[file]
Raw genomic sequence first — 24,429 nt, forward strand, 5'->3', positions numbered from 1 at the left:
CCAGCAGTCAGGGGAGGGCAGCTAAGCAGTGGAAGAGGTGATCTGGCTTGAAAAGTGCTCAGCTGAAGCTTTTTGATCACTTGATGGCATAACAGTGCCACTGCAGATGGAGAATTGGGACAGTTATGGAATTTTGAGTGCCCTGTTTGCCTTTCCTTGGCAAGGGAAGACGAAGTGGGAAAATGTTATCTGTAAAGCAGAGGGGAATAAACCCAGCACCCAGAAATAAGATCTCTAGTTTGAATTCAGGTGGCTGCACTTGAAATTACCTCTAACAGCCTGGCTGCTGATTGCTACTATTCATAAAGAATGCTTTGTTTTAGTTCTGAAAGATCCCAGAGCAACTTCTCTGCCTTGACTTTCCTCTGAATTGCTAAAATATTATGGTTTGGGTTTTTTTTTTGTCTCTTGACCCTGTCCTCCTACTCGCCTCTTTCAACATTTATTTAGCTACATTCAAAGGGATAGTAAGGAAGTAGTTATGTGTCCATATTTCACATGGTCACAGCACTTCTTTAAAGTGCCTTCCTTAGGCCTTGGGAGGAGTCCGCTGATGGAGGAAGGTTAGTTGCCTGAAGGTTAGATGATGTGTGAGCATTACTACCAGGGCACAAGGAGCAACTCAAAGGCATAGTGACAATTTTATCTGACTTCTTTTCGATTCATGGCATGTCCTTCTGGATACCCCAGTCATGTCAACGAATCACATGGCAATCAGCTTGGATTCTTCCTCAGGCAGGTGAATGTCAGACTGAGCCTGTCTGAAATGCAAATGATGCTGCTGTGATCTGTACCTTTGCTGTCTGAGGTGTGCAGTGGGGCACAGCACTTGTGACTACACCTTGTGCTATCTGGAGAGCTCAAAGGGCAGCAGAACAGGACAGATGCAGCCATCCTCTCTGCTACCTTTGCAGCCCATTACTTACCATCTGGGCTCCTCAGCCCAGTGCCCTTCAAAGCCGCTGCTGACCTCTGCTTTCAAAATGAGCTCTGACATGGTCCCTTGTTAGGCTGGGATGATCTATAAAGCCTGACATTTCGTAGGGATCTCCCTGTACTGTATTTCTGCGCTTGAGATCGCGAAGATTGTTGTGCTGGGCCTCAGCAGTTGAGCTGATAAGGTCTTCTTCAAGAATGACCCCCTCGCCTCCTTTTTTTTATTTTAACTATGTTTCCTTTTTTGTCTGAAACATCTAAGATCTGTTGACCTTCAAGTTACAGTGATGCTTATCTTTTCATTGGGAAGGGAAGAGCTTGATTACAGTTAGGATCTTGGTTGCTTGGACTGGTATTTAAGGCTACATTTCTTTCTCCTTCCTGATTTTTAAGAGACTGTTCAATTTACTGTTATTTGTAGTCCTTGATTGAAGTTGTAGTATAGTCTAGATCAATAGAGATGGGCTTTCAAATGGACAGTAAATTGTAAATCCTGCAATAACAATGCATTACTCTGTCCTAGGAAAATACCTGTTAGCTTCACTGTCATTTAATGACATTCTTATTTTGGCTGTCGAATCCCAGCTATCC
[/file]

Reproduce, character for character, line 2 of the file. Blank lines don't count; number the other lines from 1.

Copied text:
CCAGCAGTCAGGGGAGGGCAGCTAAGCAGTGGAAGAGGTGATCTGGCTTGAAAAGTGCTCAGCTGAAGCTTTTTGATCACTTGATGGCATAACAGTGCCACTGCAGATGGAGAATTGGGACAGTTATGGAATTTTGAGTGCCCTGTTTGCCTTTCCTTGGCAAGGGAAGACGAAGTGGGAAAATGTTATCTGTAAAGCAGAGGGGAATAAACCCAGCACCCAGAAATAAGATCTCTAGTTTGAATTCAGGTGGCTGCACTTGAAATTACCTCTAACAGCCTGGCTGCTGATTGCTACTATTCATAAAGAATGCTTTGTTTTAGTTCTGAAAGATCCCAGAGCAACTTCTCTGCCTTGACTTTCCTCTGAATTGCTAAAATATTATGGTTTGGGTTTTTTTTTTGTCTCTTGACCCTGTCCTCCTACTCGCCTCTTTCAACATTTATTTAGCTACATTCAAAGGGATAGTAAGGAAGTAGTTATGTGTCCATATTTCACATGGTCACAGCACTTCTTTAAAGTGCCTTCCTTAGGCCTTGGGAGGAGTCCGCTGATGGAGGAAGGTTAGTTGCCTGAAGGTTAGATGATGTGTGAGCATTACTACCAGGGCACAAGGAGCAACTCAAAGGCATAGTGACAATTTTATCTGACTTCTTTTCGATTCATGGCATGTCCTTCTGGATACCCCAGTCATGTCAACGAATCACATGGCAATCAGCTTGGATTCTTCCTCAGGCAGGTGAATGTCAGACTGAGCCTGTCTGAAATGCAAATGATGCTGCTGTGATCTGTACCTTTGCTGTCTGAGGTGTGCAGTGGGGCACAGCACTTGTGACTACACCTTGTGCTATCTGGAGAGCTCAAAGGGCAGCAGAACAGGACAGATGCAGCCATCCTCTCTGCTACCTTTGCAGCCCATTACTTACCATCTGGGCTCCTCAGCCCAGTGCCCTTCAAAGCCGCTGCTGACCTCTGCTTTCAAAATGAGCTCTGACATGGTCCCTTGTTAGGCTGGGATGATCTATAAAGCCTGACATTTCGTAGGGATCTCCCTGTACTGTATTTCTGCGCTTGAGATCGCGAAGATTGTTGTGCTGGGCCTCAGCAGTTGAGCTGATAAGGTCTTCTTCAAGAATGACCCCCTCGCCTCCTTTTTTTTATTTTAACTATGTTTCCTTTTTTGTCTGAAACATCTAAGATCTGTTGACCTTCAAGTTACAGTGATGCTTATCTTTTCATTGGGAAGGGAAGAGCTTGATTACAGTTAGGATCTTGGTTGCTTGGACTGGTATTTAAGGCTACATTTCTTTCTCCTTCCTGATTTTTAAGAGACTGTTCAATTTACTGTTATTTGTAGTCCTTGATTGAAGTTGTAGTATAGTCTAGATCAATAGAGATGGGCTTTCAAATGGACAGTAAATTGTAAATCCTGCAATAACAATGCATTACTCTGTCCTAGGAAAATACCTGTTAGCTTCACTGTCATTTAATGACATTCTTATTTTGGCTGTCGAATCCCAGCTATCC